By Bevil Wooding
Implementation Keys to the Single Caribbean ICT Space
In 1989 the Caribbean Community (CARICOM) Single Market and Economy (CSME) was announced as an initiative “to deepen the integration movement and to better respond to the challenges and opportunities presented by globalization.” In the proceeding years, both the challenges and opportunities for the Caribbean have increased. As the potential of globalization evolved into a new global reality, Caribbean economies and Caribbean society have undergone unprecedented transformation. Today, the question of deeper Caribbean integration is not just an ideal, it is an imperative for the region’s survival.
Rationale for the CARICOM Single ICT Space
Bevil Wooding is the Executive Director of BrightPath Foundation, an international technology education non-profit organization. Reach him on Twitter @bevilwooding or on facebook.com/bevilwooding or contact via email
The Single Market and Economy was envisioned to provide for the free movement of capital, skilled labour, and the freedom to establish business enterprises anywhere within CARICOM. It was intended to foster greater economic cooperation and greater social cohesion among participating member states.
Information and communications technology (ICT) has always been foundational to the twin ambitions of economic and social development. At the national level, CARICOM member states have all identified ICT as a critical development enabler. In any regional integration effort ICT is equally critical to enabling such areas as commerce, trade, research, administration and security.
Examples abound. Information and communications technology is a central pillar of integration strategies in the European Union, the Federal Government of the United States, the African Union and the Asian Economic Community. In every case, an overarching vision for integration provides a framework of defining objectives to guide policies, priorities and implementation plans.
The priority of ICT to Caribbean region should be no different. Any plan for national development or regional integration must, of necessity, incorporate strategic appropriation of information and communications technology. This is why a single Caribbean ICT space is not just desirable; it is necessary to enable the practical components of the regional integration effort.
The economic benefits to be derived from movement toward a single ICT space can redound positively to Caribbean society. Its fruits should be manifest in areas such as health and education, community empowerment, security and job creation. For such benefits to be realized, however, development of a single ICT space must be rooted in the understanding that technology is simply a servant of the region’s larger development vision.
Within CARICOM, however, that single vision has been considerably dimmed the slow pace of implementation of some of the basic tenants of regional integration.
At a meeting of Caribbean ICT stakeholders in Trinidad and Tobago, hosted by the Caribbean Telecommunications Union last June, several pertinent questions were put to CARICOM government ministers by the audience:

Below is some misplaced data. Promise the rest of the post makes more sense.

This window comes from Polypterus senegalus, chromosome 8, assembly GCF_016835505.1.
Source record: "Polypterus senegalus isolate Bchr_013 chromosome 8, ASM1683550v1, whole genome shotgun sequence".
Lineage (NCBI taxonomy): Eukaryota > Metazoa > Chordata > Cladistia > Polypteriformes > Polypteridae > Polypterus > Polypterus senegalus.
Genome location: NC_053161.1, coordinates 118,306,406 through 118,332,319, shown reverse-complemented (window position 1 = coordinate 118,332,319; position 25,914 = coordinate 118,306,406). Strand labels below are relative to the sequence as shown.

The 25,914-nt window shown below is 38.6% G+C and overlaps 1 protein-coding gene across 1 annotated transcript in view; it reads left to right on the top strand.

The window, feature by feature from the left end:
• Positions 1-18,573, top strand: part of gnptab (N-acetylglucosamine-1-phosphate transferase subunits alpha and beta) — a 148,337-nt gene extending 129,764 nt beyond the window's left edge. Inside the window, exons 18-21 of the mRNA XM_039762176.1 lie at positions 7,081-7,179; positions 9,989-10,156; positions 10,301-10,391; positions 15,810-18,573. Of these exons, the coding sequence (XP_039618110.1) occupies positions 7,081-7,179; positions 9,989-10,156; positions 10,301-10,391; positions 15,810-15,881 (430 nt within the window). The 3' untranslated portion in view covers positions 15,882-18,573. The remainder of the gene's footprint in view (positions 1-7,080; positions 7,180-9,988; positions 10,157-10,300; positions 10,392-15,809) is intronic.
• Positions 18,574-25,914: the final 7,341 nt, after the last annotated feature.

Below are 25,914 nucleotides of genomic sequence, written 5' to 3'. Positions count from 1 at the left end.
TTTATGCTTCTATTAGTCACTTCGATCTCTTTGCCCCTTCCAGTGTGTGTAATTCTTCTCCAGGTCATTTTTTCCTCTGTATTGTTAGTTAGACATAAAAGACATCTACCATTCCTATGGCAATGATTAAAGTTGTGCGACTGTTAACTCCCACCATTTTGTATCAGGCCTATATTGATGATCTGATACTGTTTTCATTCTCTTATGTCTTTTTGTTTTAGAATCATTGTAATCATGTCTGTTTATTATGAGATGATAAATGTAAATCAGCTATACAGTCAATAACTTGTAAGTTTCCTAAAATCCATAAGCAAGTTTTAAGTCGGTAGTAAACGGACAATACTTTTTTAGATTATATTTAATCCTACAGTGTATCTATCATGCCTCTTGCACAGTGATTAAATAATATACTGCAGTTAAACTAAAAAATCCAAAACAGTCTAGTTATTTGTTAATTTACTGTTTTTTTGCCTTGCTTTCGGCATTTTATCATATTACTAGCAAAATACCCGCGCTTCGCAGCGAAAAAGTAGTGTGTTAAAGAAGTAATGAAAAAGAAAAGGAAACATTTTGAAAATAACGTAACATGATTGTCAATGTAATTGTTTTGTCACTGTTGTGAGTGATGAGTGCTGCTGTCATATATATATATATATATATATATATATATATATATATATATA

“Why should I care about ICT if I still can’t easily move and work freely across the Caribbean?”
“How is it I can go to the US and rent a car using my national driver’s permit without question, but I have to purchase a licence to drive in other Caribbean countries?”
“Why is it still so difficult for me to set up a business in other Caribbean countries?”
“Why does intra-regional air travel cost so much?”
“Why is so easy to set up a merchant account in the US to accept payments online and I can’t do the same in the Caribbean?”
“Why can’t I make a call to other CARICOM countries without have to pay roaming or international charges?”
“Why should I create anything in the Caribbean if I cannot easily register a regional patent or protect my IP in a court of law?”
Tangible Results Needed
No satisfactory answers to these very relevant questions were offered. That’s a problem. The chasm between proclamation and implementation needs to be closed. There must be publicly perceptible value associated with the initiatives of the Caribbean Community. If implementation of important public-facing elements of the wider integration process continues to lag, the value proposition of any other element will be legitimately questioned and undermined. Any further erosion of public confidence only gives voice and vindication to a ready chorus of naysayers.
Vision to Reality
Advances in information and communications technology are radically altering the options and operations of business, governments and consumers. In particular, the Internet, mobile computing and the proliferation of web and mobile applications have permanently transformed how we interact and transact. As the global landscape evolves, so too must the region’s business, regulators, policy makers and leaders.
A single Caribbean ICT space should power our movement towards a single, seamless Caribbean space. The promise of a brighter, better Caribbean future remains within reach. Technology can indeed enable it, but it will take bold new leadership and better-coordinated human effort to achieve it.